To see how the claims of passively cooled gaming stacked up, we turned to Unigine’s Valley benchmark, which we ran at a variety of settings between 720p and 1080p resolution. We also limited the frame rate to 60 FPS. The card was unable to run a full test loop without turning on its fans. While some aging 3D games may play passively, that’s not how the card works with most titles.
We measured power draw of 52 watts at idle, which rose to as much as 228 watts at load. Both figures are not as far off the GTX 980 as you might expect. When we tested that card in the same rig (a Falcon Northwest Talon) we measured idle draw of 58 watts and load draw of up to 250 watts. On the other hand, though, the 960 needs 20 watts less at idle than AMD’s much slower Radeon R7 250X.
Now we know where Nvidia intends the GTX 960 to compete, but talk isn’t worth much. Here’s how this new mid-range hardware stacked up in modern titles.
Futuremark’s 3DMark is the industry standard among synthetic benchmark tests. It provides a solid, well-rounded look at performance across a variety of loops designed to simulate different workloads, from games so basic they can run on tablets to the most demanding 3D titles. We focus on Cloud Gate and Fire Strike, which simulate modest and extremely intense titles, respectively.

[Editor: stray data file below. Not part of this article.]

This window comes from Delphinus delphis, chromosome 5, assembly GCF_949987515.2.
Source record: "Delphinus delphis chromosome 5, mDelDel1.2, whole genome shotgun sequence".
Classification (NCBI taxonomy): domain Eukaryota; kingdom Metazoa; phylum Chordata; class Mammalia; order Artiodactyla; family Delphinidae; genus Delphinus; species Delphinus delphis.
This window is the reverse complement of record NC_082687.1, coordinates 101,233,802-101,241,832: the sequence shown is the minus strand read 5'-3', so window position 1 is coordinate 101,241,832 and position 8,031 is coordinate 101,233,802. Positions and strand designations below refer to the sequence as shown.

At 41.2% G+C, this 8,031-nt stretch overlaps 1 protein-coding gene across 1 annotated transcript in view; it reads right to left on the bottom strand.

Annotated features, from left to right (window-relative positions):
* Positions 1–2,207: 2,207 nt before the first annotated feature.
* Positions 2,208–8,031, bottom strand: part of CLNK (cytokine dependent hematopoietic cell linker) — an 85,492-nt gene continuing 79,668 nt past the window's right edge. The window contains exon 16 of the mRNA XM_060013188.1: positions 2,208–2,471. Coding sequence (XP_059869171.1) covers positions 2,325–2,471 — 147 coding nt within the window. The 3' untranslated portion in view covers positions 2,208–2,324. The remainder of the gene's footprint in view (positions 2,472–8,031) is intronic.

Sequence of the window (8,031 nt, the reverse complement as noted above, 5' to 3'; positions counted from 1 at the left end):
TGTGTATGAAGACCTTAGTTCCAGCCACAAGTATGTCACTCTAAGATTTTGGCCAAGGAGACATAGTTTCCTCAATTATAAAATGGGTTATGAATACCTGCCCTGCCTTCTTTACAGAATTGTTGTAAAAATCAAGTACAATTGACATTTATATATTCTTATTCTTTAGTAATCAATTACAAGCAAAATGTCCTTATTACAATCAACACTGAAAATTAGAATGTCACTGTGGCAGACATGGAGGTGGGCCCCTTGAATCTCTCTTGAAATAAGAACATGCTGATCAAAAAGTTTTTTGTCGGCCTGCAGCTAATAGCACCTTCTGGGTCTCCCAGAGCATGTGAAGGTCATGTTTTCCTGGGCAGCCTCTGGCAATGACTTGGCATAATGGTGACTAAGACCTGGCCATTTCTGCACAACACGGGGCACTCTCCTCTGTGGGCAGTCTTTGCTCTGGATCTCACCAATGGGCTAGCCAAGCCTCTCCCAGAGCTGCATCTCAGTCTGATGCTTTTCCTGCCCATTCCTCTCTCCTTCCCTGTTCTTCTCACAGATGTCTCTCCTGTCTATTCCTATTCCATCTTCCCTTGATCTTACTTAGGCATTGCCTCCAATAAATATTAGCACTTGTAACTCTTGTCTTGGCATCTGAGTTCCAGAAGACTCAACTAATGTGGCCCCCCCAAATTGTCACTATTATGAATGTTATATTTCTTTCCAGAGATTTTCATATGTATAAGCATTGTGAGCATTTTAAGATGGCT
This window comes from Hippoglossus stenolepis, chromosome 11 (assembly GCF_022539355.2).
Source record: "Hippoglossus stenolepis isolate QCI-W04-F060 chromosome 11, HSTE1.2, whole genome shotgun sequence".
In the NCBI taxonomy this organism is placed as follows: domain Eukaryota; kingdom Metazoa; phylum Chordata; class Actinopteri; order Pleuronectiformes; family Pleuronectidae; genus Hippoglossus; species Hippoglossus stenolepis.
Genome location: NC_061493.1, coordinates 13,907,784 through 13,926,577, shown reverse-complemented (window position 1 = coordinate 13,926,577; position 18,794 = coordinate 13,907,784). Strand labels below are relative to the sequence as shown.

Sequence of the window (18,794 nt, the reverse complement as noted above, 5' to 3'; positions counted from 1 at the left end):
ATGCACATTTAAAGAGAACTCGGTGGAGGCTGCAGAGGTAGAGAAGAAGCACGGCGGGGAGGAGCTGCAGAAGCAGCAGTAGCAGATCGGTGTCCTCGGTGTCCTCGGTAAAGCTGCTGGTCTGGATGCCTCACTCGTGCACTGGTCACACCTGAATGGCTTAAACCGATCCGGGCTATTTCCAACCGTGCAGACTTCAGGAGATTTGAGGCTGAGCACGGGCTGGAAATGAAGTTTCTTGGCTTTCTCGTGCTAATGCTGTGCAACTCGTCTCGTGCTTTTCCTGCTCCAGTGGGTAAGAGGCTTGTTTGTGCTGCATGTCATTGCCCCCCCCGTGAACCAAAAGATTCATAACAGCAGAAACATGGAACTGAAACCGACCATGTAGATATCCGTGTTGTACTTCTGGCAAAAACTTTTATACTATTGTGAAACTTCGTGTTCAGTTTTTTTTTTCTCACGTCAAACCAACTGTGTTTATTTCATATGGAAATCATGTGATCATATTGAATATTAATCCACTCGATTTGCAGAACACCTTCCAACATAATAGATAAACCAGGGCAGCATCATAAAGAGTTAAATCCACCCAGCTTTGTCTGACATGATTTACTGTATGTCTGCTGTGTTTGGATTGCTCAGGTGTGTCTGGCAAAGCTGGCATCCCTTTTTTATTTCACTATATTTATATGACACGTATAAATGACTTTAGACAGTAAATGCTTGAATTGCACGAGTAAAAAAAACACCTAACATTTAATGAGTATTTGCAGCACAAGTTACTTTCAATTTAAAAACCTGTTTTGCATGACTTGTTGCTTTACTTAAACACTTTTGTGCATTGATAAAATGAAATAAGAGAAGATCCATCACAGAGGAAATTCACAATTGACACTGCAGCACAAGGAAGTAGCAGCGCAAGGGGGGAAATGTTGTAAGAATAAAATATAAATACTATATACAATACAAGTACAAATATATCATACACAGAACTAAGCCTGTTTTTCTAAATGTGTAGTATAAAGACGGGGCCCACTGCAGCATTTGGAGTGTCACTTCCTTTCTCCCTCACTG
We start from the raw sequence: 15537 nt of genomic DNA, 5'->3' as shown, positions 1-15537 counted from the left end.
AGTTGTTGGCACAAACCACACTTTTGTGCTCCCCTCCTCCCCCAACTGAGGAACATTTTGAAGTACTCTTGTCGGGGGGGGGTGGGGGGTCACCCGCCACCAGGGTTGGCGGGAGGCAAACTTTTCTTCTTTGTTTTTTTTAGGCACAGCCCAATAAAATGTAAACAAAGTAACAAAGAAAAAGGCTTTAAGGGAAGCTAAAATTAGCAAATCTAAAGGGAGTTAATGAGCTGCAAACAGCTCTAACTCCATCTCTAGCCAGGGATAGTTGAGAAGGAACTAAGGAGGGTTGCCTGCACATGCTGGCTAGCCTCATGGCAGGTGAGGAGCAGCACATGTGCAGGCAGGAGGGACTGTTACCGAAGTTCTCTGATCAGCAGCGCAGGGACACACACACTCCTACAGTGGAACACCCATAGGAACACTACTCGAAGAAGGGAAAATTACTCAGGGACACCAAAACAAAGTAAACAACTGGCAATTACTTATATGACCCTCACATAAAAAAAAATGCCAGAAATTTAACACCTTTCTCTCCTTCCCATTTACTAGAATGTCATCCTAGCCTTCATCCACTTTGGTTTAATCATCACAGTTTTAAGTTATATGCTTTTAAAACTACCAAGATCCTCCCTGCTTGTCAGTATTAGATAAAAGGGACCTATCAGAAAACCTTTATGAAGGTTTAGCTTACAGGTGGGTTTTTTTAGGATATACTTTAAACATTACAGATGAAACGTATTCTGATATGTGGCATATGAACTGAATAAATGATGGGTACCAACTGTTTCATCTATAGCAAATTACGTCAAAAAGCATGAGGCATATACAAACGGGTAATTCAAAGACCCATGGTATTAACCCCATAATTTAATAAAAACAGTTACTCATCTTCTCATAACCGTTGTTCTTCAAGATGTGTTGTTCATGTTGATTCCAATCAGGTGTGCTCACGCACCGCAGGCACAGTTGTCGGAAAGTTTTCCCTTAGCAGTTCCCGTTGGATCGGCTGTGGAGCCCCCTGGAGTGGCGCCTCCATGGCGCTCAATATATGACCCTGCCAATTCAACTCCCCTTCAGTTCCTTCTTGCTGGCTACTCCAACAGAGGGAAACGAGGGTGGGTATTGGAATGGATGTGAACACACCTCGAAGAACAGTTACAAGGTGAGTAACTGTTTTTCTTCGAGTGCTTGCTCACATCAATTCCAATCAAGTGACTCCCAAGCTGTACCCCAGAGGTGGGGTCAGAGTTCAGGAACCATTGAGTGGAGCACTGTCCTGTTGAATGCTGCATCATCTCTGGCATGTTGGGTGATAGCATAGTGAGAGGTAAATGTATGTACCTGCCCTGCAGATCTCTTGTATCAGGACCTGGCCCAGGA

The performance picture here is clear. Nvidia’s GTX 970 trails the flagship 980 by about 20 percent, and the 960 is about 40 percent slower.
That’s a big disadvantage, but it’s not unexpected given the price difference between these cards. A GTX 980 will typically set you back $550, but the 960’s MSRP is just $200. Based on 3DMark alone we’d have to say the GTX 960 is a solid value.
Now what about real-world gaming?
We started in Diablo 3, a graphically simple game most modern hardware can handle with ease. The GTX 960 is no exception, blazing an impressive path at 1080p. It hit an average of 176 frames per second even at very high detail.
Players with a 1080p monitor will have no complaint, but 4K gaming is rarely smooth.
Such excellent performance is bound to tempt gamers into buying a 4K monitor, and that wouldn’t be a mistake – if this is the only game you enjoy. We measured an average frame rate of exactly 60 FPS with all details at maximum, and the minimum dipped no lower than 49 FPS.
Civilization Beyond Earth
The latest title from strategy developer Firaxis isn’t exactly a looker, but it can be surprisingly demanding. We ran the baked-in benchmark, which simulates a busy end-game situation, and found the GTX 960 managed 70 frames per second at maximum detail and 1080p resolution. The minimum, once again, is a modest 49 FPS.